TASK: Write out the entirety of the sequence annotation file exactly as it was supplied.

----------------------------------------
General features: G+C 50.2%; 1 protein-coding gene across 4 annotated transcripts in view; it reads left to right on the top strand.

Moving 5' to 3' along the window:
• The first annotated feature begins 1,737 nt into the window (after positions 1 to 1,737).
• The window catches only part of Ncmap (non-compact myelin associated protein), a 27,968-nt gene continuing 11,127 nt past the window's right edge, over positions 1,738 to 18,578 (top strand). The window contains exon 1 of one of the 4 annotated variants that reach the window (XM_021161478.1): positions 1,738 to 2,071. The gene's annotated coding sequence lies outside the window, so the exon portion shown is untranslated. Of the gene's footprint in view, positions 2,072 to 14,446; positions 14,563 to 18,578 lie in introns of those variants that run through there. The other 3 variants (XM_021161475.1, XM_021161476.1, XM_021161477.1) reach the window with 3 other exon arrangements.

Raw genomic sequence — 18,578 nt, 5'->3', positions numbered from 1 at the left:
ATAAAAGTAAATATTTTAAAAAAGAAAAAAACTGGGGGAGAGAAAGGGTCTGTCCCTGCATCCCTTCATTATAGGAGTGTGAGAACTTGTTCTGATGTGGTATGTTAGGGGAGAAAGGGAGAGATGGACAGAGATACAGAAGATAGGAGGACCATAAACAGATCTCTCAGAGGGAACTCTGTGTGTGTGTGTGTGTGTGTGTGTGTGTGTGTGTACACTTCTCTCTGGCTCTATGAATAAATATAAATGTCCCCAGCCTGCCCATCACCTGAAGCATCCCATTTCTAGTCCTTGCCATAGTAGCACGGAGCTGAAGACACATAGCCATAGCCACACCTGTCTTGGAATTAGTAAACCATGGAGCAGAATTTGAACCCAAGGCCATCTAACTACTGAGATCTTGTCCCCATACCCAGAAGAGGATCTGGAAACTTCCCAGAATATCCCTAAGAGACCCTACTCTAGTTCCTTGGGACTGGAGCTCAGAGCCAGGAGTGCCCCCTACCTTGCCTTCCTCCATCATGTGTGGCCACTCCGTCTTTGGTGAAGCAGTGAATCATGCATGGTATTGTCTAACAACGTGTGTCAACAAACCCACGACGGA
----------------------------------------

General features: G+C 50.2%; 1 protein-coding gene across 4 annotated transcripts in view; it reads left to right on the top strand.

Moving 5' to 3' along the window:
• The first annotated feature begins 1,737 nt into the window (after positions 1 to 1,737).
• The window catches only part of Ncmap (non-compact myelin associated protein), a 27,968-nt gene continuing 11,127 nt past the window's right edge, over positions 1,738 to 18,578 (top strand). The window contains exon 1 of one of the 4 annotated variants that reach the window (XM_021161478.1): positions 1,738 to 2,071. The gene's annotated coding sequence lies outside the window, so the exon portion shown is untranslated. Of the gene's footprint in view, positions 2,072 to 14,446; positions 14,563 to 18,578 lie in introns of those variants that run through there. The other 3 variants (XM_021161475.1, XM_021161476.1, XM_021161477.1) reach the window with 3 other exon arrangements.

Raw genomic sequence — 18,578 nt, 5'->3', positions numbered from 1 at the left:
ATAAAAGTAAATATTTTAAAAAAGAAAAAAACTGGGGGAGAGAAAGGGTCTGTCCCTGCATCCCTTCATTATAGGAGTGTGAGAACTTGTTCTGATGTGGTATGTTAGGGGAGAAAGGGAGAGATGGACAGAGATACAGAAGATAGGAGGACCATAAACAGATCTCTCAGAGGGAACTCTGTGTGTGTGTGTGTGTGTGTGTGTGTGTGTGTGTACACTTCTCTCTGGCTCTATGAATAAATATAAATGTCCCCAGCCTGCCCATCACCTGAAGCATCCCATTTCTAGTCCTTGCCATAGTAGCACGGAGCTGAAGACACATAGCCATAGCCACACCTGTCTTGGAATTAGTAAACCATGGAGCAGAATTTGAACCCAAGGCCATCTAACTACTGAGATCTTGTCCCCATACCCAGAAGAGGATCTGGAAACTTCCCAGAATATCCCTAAGAGACCCTACTCTAGTTCCTTGGGACTGGAGCTCAGAGCCAGGAGTGCCCCCTACCTTGCCTTCCTCCATCATGTGTGGCCACTCCGTCTTTGGTGAAGCAGTGAATCATGCATGGTATTGTCTAACAACGTGTGTCAACAAACCCACGACGGA